Letting Mobile Mature – Majestic Wine

Majestic Richard WeaverUK specialist retailer Majestic Wine made its first moves onto mobile back in 2012, with its first mobile site, which gave the retailer a 15 per cent bump in mobile traffic, and Since then Majestics site has undergone two major refreshes – first in 2013, with a redesign that also added a tablet site, and then with a 2014 update of its entire eCommerce platform – in an effort to make the shopping experience smoother for customers.

It might come as a surprise, then, that Majestic has waited until now to launch an app. MyMajestic officially landed on iOS and Android earlier this month, following a soft launch back in March.

“We decided to make sure we got mobile web right first, and I think that was the right decision,” says Richard Weaver, eCommerce director at Majestic Wines. “The bare minimum that anyone needs to do is make sure that their site is optimised for mobile devices. I cant stand going onto a site on my mobile phone that isnt optimised – I think its just unacceptable now.

“The app is the next stage for us. It was really important when planning the app that we would deliver something new. If youve gone to the trouble of building a mobile-optimised site that has everything that your website has on desktop, then an app needs to do one of two things: it either needs to do the same thing again but with a native interface, or it needs to deliver something else entirely.”

Waiting for the right vintage
Having waited three years to launch its first app, Majestic plumped for the latter option. Designed in-house by a “cross-functional team” and developed in collaboration with CRM agency Indicia and tech firm Cohaesus, MyMajestic doesnt attempt to replicate the sites functionality of the site – and, surprisingly for a retailer, features no transactional capabilities at all.

“We have a very good mobile checkout at the moment that runs in a browser, we dont need to build a mobile shopping solution in a native app. We have the mobile site that delivers that already, and I think apps work best when theyre slightly single-minded,” says Weaver. “The clear focus with the app is curating your purchase history with Majestic and having access to product information at the point of consumption.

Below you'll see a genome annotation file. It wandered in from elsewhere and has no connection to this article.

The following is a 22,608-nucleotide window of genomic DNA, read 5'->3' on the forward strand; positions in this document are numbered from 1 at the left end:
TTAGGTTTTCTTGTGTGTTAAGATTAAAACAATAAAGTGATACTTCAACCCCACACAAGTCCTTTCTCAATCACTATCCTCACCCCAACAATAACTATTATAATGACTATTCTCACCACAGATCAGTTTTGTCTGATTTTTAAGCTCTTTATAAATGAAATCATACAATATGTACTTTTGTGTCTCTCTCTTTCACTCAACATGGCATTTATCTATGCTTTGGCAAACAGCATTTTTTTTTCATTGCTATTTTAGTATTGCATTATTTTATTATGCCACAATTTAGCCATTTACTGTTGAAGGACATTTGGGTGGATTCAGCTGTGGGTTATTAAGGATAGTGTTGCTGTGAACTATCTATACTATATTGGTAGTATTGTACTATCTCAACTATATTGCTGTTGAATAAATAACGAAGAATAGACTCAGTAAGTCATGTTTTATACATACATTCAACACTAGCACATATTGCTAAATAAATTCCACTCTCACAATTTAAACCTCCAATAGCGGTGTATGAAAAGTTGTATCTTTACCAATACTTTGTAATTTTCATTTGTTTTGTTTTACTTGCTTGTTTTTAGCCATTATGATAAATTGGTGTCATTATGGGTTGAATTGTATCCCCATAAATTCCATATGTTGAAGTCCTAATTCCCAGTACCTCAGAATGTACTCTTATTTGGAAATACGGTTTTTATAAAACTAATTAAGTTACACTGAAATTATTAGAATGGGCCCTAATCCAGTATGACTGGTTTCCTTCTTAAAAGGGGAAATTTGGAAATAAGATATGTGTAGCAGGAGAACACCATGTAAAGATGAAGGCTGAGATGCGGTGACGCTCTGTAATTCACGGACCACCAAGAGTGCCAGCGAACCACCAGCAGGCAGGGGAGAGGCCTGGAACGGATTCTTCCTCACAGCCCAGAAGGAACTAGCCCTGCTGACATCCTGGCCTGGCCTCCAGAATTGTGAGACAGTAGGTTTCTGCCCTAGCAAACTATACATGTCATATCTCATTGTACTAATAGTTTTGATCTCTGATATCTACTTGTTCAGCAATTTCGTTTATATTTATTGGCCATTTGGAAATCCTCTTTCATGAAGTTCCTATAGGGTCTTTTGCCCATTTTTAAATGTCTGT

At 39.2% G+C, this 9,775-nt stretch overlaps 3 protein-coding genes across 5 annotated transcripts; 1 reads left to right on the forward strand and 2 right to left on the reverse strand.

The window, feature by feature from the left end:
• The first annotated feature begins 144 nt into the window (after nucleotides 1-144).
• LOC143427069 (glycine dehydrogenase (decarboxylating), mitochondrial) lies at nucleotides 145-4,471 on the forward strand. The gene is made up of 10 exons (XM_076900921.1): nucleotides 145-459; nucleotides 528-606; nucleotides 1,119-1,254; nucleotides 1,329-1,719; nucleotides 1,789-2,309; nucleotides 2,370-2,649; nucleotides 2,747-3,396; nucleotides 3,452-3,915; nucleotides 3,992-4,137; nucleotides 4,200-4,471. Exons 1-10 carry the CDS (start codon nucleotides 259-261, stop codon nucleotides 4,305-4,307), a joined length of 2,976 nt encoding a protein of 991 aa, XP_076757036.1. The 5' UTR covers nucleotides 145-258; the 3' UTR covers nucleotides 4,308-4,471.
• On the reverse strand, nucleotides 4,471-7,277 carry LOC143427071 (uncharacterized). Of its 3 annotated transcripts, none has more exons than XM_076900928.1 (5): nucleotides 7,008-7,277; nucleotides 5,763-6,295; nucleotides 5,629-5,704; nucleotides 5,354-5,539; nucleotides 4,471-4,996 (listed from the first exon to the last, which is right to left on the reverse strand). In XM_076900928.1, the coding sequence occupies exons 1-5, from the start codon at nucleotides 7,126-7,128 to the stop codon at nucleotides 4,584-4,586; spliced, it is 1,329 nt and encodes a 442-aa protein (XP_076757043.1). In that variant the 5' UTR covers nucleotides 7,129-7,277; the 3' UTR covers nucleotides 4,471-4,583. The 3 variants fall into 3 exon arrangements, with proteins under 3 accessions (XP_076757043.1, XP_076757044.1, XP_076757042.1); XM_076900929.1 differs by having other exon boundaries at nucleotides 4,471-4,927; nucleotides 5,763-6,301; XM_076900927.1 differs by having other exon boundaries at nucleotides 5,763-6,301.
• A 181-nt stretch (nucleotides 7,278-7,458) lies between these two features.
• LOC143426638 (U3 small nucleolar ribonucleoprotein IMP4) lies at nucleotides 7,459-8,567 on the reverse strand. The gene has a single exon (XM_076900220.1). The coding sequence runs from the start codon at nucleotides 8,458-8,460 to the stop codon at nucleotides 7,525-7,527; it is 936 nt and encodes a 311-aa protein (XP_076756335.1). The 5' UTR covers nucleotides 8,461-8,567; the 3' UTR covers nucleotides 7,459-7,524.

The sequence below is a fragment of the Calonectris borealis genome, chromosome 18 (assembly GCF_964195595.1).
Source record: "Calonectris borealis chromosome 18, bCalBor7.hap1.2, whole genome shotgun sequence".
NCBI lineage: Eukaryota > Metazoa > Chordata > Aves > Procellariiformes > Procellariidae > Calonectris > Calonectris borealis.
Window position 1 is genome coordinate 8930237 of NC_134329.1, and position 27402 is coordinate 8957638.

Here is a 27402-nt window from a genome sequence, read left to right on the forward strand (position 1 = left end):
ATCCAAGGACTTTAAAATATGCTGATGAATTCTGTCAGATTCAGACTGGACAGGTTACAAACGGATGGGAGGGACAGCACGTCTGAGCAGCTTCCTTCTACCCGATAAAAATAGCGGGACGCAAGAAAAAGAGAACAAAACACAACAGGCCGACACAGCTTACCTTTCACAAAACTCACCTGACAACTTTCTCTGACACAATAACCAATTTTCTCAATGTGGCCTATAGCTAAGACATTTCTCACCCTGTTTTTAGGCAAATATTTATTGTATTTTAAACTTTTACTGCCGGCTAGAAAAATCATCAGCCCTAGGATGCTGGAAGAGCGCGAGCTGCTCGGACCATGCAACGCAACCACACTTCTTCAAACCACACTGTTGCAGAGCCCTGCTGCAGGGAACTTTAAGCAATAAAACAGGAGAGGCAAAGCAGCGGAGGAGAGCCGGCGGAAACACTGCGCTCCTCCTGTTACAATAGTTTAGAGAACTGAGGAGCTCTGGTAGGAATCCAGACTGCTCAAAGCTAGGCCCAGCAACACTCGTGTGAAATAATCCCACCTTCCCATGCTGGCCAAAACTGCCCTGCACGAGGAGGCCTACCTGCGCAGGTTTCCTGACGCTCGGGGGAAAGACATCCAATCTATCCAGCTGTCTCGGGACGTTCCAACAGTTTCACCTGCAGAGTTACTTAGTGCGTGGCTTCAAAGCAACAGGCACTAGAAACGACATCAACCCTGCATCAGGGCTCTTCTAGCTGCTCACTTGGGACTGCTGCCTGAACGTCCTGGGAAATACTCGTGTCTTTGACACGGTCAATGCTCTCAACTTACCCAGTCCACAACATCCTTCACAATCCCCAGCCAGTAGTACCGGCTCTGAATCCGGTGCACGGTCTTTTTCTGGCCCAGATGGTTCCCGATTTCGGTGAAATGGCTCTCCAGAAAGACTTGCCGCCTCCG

“It was designed to be useful to customers whether they shop with us online or in-store, which is an important distinction from the site. Plus, from our point of view as a business, it means not having to reproduce work weve already done.”


The app enables Majestics customers to access tasting notes, food pairings and other info for wines that theyve bought from the retailer previously – or, by scanning its barcode with the devices camera, a bottle theyve picked up off the shelf. They can also record which wines theyve liked, with star ratings and their own notes, and create wishlists of bottles they want to try in future.

“These are bits of functionality that we figured all customers would be able to derive value from whether theyre online or offline,” says Weaver. “In fact, in many ways, this is a functionality thats more useful if you shop in-store than if you shop online.”

Aging well
“We expect the results of that to be less direct and to be measured over time rather than tracked in the way we would track, say, a piece of online advertising,” Weaver says. “Weve quite deliberately not set ourselves the kind of direct ROI targets that we do with, say, a piece of online advertising.”

“What we want is for the app is something thats of use to our customers, that gives them value. But we wouldnt be doing this if we didnt absolutely feel there wasnt a really strong business case for customers that have access to this information being more likely to return to us.”

However, in working to connect up customers purchase history between web, app and even in-store, Majestic seems to have created a valuable attribution tool. While online shoppers can just use their log-in, customers whove never shopped on the retailers site are issued a 16-digit personal code that can be entered into the app to link it with their in-store activity. Connecting up all these touchpoints sounds like the holy grail for multichannel marketers – but Weaver says its not quite that simple.

“The approach that we have at the moment is a way of linking multiple systems,” he says. “The 16-digit code, in some ways, is not as smooth as it could be. It could be automated, but our concern is around privacy and data security. The code is a way of securing the details and making sure that only the actual customer has access to the purchase history. Thats the trade-off we have at the moment, going down the line we may be able to streamline that further.

“Honestly, I think the holy grail is not having those multiple systems at all, but that is a much bigger piece of work – and it raises all sorts of issues. One of the classic problems that weve seen other retailers have when they moved to a single customer database is: if Ive shopped in store and youve got my name and address, when I log in or register online, do I automatically have access to purchase history, or does there need to be an element of validation involved. How does that work?”

Answering that question seems like the obvious next step for Majestics app strategy, but Weaver says the answer ultimately doesnt lie with him: “We have some ideas of things that could be done next, in particular improving the integration of what you can do in terms of curating products but really, its not for me to decide. We want to put it in the hands of customer and see what they think.”